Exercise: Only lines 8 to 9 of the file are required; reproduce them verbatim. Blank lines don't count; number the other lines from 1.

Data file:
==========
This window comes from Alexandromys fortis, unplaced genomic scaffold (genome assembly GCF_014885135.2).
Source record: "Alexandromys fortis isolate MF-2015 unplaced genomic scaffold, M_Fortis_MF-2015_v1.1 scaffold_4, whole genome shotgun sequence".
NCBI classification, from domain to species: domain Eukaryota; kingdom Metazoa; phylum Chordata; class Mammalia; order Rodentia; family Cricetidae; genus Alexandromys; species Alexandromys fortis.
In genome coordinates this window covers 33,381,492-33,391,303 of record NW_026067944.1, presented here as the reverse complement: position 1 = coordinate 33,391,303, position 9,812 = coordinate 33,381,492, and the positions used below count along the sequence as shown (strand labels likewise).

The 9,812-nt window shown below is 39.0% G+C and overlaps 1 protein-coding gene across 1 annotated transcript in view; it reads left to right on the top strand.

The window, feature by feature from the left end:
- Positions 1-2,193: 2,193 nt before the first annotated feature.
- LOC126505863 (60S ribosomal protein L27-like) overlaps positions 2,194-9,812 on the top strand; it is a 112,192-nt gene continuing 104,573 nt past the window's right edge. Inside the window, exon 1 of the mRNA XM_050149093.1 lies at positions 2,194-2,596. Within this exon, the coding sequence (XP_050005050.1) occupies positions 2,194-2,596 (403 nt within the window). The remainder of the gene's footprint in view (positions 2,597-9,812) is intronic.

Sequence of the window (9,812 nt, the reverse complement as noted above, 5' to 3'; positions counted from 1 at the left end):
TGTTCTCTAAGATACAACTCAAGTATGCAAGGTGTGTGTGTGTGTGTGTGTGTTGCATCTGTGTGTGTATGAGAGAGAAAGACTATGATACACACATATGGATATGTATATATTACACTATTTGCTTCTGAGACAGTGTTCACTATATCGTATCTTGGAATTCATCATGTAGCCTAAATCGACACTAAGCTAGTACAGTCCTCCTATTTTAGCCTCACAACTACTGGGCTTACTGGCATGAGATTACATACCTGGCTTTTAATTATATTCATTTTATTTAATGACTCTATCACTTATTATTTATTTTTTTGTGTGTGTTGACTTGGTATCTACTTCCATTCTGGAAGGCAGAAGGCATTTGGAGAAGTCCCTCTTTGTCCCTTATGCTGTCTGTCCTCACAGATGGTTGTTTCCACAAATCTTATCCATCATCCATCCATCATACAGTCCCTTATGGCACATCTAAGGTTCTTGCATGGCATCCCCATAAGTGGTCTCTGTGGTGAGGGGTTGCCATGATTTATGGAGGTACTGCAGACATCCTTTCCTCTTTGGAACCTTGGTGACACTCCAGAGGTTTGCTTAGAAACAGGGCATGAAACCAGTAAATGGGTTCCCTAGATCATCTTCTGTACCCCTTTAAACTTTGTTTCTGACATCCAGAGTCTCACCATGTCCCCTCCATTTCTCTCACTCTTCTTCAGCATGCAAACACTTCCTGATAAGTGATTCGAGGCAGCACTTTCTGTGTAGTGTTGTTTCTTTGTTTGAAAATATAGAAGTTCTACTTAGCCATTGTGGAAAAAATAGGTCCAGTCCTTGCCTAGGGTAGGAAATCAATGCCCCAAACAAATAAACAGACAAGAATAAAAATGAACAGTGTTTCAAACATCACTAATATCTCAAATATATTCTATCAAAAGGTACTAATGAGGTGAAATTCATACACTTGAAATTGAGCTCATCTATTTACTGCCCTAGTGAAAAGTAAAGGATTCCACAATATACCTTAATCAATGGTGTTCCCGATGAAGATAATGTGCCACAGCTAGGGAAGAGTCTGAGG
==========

- LOC126505863 (60S ribosomal protein L27-like) overlaps positions 2,194-9,812 on the top strand; it is a 112,192-nt gene continuing 104,573 nt past the window's right edge. Inside the window, exon 1 of the mRNA XM_050149093.1 lies at positions 2,194-2,596. Within this exon, the coding sequence (XP_050005050.1) occupies positions 2,194-2,596 (403 nt within the window). The remainder of the gene's footprint in view (positions 2,597-9,812) is intronic.

Sequence of the window (9,812 nt, the reverse complement as noted above, 5' to 3'; positions counted from 1 at the left end):